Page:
Lessig, whose calls for overhauling the campaign finance system have made him a popular figure on the left, is running on a platform focused on reducing the influence of big money on politics. He has said that he would only serve long enough to enact legislation that would make voting easier, end the gerrymandering of congressional districts and create a program to amplify the impact of small donors -- and then would turn the White House over to his vice president.
Lessig announced in early September that he had met his $1 million goal and would officially jump in the race. It’s unclear how much money he has raised since then.
He raised an average of $20,000 a day between filing his exploratory committee with the Federal Election Commission on Aug. 11 and the end of the quarter on Sept. 30, according to an analysis by The Washington Post. That's a fraction of the fundraising last quarter by Democratic candidates Hillary Rodham Clinton ($308,000 a day on average) and Bernie Sanders ($286,000 a day on average).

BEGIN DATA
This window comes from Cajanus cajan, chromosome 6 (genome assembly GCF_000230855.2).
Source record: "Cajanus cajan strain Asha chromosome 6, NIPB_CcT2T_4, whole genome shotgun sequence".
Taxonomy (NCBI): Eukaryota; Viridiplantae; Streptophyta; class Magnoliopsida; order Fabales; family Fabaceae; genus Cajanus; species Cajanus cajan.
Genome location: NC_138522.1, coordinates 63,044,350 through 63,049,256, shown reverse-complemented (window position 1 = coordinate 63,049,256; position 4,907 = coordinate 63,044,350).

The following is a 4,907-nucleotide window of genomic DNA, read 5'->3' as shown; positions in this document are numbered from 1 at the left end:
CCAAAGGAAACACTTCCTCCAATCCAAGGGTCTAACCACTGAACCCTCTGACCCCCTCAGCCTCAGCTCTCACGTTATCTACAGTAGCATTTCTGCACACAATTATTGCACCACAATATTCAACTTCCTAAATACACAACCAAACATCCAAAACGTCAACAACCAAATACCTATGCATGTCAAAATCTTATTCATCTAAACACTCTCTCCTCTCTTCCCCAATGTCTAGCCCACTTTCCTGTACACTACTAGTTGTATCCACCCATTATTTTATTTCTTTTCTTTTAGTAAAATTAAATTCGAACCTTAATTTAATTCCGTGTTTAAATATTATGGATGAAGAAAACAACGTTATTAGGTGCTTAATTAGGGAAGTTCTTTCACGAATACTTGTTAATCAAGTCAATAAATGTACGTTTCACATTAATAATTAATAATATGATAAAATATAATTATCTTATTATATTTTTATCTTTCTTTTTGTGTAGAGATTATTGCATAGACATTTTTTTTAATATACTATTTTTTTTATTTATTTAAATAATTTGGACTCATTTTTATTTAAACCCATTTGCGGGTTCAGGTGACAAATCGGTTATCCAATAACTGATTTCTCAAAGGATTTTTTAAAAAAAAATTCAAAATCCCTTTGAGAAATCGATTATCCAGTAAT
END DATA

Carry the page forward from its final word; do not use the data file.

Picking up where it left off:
Former Maryland governor Martin O'Malley, former Rhode Island senator and governor Lincoln Chafee and former Virginia senator Jim Webb have not yet reported their fundraising totals for the quarter, which are due Oct. 15.
Lessig and his supporters have been pressing the Democratic National Committee and CNN to let him into the first debate, which will be held Oct. 13 in Las Vegas. To be included, candidates must received an average of 1 percent in three network-recognized polls released between Aug. 1 and Oct. 10, according to the criteria announced by CNN.
So far, he is barely registering in the polls in which he has been included. A Suffolk University/USA Today poll last month showed Lessig with .47%, tied with Webb.
Lessig has complained that polling organizations are not offering him as a choice when surveying voters.
"Were I actually included on every poll, I would easily make the debates," he wrote in Politico last week.
Scott Clement contributed to this report.